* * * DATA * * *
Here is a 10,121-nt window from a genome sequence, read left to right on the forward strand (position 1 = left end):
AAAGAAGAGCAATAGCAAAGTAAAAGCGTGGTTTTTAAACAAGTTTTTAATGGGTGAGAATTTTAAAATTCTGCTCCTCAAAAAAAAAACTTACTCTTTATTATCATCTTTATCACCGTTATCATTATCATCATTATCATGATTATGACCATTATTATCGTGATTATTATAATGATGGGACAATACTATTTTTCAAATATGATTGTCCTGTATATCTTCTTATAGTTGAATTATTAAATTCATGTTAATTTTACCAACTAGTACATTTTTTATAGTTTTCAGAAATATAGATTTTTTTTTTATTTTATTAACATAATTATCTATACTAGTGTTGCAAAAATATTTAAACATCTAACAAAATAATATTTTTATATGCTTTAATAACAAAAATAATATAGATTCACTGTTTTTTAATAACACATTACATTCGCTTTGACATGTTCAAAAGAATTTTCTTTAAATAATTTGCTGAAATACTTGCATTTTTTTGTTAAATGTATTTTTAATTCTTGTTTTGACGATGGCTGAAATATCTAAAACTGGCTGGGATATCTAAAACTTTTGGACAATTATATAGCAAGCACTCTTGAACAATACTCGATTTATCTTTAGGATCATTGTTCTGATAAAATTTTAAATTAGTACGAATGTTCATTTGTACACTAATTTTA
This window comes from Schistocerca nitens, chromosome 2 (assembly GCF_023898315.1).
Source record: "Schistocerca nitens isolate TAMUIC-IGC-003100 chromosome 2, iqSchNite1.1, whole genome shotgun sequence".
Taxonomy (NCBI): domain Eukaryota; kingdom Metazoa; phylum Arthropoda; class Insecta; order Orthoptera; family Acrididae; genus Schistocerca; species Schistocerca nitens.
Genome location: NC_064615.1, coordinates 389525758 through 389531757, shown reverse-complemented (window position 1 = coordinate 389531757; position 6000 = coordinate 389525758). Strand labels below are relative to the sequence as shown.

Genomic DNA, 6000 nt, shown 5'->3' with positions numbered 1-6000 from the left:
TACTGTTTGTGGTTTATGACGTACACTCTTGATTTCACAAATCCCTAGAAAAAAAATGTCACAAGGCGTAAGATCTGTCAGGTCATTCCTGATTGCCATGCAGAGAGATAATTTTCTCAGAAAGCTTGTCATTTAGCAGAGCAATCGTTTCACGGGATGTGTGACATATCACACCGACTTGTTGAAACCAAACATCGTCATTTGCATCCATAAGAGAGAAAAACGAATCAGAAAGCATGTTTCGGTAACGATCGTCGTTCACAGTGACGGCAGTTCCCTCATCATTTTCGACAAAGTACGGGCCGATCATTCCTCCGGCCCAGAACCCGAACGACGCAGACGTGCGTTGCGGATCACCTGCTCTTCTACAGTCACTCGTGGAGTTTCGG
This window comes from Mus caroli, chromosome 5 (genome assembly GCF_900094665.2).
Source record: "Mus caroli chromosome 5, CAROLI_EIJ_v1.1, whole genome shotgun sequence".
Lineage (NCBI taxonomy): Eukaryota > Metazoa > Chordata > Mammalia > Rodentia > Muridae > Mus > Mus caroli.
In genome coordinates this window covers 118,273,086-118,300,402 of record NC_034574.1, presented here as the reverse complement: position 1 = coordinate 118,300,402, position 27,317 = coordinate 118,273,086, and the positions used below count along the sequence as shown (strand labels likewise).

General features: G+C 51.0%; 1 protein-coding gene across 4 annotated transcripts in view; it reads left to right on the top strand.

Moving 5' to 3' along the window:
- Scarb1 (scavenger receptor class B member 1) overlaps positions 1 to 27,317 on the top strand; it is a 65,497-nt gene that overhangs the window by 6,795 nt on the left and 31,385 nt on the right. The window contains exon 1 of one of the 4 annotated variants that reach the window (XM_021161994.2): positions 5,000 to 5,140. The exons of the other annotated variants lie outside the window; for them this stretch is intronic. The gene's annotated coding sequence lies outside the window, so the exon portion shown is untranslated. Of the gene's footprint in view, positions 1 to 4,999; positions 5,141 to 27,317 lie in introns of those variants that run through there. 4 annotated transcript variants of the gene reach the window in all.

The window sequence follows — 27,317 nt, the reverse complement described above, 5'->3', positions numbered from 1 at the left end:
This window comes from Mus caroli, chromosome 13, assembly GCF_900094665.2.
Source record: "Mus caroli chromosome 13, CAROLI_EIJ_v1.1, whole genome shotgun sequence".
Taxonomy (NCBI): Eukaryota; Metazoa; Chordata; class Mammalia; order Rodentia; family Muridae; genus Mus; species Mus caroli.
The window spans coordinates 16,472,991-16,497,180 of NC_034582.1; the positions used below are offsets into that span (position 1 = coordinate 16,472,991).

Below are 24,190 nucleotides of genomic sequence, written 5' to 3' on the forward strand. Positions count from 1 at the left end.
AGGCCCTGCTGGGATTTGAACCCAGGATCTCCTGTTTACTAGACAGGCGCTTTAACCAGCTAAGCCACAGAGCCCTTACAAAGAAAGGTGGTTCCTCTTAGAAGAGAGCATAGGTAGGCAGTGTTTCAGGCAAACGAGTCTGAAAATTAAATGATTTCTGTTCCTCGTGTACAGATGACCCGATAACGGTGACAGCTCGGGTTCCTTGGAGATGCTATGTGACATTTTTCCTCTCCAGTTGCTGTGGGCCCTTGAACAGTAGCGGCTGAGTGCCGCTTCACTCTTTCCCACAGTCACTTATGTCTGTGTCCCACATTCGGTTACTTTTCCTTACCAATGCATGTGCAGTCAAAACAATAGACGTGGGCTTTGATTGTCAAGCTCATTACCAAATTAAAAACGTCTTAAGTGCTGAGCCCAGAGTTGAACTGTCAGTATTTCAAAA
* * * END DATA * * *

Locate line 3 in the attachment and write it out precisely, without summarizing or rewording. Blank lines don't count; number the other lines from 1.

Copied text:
This window comes from Schistocerca nitens, chromosome 2 (assembly GCF_023898315.1).